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Paris is famous for its bright lights, but French President Francois Hollande and his energy minister plan to extinguish the city’s trademark glow during overnight hours, in an effort to save money and energy -- putting many business owners and tourists in a dark mood.
According to a recent Bloomberg.com report, by summer of 2013, tourists looking to stroll down the renowned Champs Elysees will need a flashlight between the hours of 1 a.m. and 7 a.m.
French energy and environment minister Delphine Batho said the proposal to turn out the lights in and outside public buildings, offices and shops will apply to all French cities, villages, and towns. The purpose is to save energy and money, and show “sobriety,” Batho said.
The move is part of efforts to boost France's energy efficiency by 20 percent by 2020. The plan’s first phase took effect last July, forcing stores and businesses to turn off neon lights highlighting their names, between 1 a.m. and 6 a.m.
Critics say a dark Paris will encourage residents to stay home and tourists to go to bed earlier, hurting businesses, according to the digital news site Quartz.
“Visitors and locals follow the light, from one spot to another, all night long,” French chef and culinary consultant Didier Quemener told Quartz. “My clients don’t want to be in the dark in the City of Light.”
Shop owners also argue that bright lights welcome visitors and instill a sense of security on the city streets. Many of the country’s 650,000 merchants oppose the idea, suggesting the government is threatening their livelihoods.
Even outside of Paris, France is one of the most popular tourist destinations in the world – with more than 81 million foreign visitors in 2011. Merchants complain that the new move could eclipse business at a time when when the French economy needs brightening. Tourism accounts for a significant percentage of the country’s gross domestic product and employs some 900,000 people, according to government figures cited by Bloomberg.com.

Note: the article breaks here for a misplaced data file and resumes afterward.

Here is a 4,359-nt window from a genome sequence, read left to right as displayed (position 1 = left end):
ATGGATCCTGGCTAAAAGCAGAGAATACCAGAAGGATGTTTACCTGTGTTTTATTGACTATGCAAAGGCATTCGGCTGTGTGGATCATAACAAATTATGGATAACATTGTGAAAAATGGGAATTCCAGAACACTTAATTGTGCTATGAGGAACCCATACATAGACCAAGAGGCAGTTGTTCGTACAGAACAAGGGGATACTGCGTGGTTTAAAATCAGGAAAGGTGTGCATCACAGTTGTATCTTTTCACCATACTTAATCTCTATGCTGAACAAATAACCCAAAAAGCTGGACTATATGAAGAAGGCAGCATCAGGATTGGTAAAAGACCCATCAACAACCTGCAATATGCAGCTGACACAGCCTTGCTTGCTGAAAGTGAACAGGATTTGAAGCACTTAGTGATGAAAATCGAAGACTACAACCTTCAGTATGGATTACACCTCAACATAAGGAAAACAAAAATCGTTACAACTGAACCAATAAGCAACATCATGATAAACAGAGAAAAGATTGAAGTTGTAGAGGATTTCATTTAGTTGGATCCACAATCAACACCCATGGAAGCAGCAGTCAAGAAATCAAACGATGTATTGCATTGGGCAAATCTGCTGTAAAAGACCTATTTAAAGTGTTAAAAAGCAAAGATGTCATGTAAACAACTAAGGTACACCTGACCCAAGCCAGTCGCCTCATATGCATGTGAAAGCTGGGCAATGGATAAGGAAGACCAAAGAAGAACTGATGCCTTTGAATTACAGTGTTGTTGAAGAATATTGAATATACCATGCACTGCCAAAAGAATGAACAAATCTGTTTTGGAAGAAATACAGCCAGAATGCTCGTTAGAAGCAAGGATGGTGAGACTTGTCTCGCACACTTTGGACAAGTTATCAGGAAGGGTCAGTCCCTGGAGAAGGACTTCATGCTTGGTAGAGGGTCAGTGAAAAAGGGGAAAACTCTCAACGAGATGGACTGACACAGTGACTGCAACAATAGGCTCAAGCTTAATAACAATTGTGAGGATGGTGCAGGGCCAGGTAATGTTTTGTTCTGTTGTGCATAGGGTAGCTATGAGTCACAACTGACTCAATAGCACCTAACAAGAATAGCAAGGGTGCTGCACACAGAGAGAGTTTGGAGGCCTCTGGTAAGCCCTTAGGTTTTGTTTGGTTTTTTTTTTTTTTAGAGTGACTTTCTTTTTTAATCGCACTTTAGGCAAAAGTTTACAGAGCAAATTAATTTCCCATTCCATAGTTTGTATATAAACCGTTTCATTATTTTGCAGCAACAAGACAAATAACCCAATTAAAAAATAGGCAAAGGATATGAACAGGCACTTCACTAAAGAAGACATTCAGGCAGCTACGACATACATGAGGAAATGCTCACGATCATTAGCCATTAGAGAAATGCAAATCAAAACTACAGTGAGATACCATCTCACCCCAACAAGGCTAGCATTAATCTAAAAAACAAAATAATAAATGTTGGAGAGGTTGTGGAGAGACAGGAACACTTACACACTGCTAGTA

Unemployment is at a 14-year high in France and the economy has not grown much in the past year. Vice-president of France’s Commerce Council, Sofy Mulle, told Bloomberg there must be a better way.
“Surely we can work out environmentally friendly solutions that have less impact on our society and economy," Mulle said.
Many of Paris’ iconic sights already turn their lights off at night, so the plan is already in effect at the city’s more than 300 churches, bridges, and monuments, including the Eiffel Tower.
There are supporters of the plan, including the country’s Green party and several environmental activist groups.
“One of our main objectives is to change the culture,” Energy Minister Batho told a French TV station. “We need to end the cycle of producing more because we are consuming more. There should be sobriety in energy use.”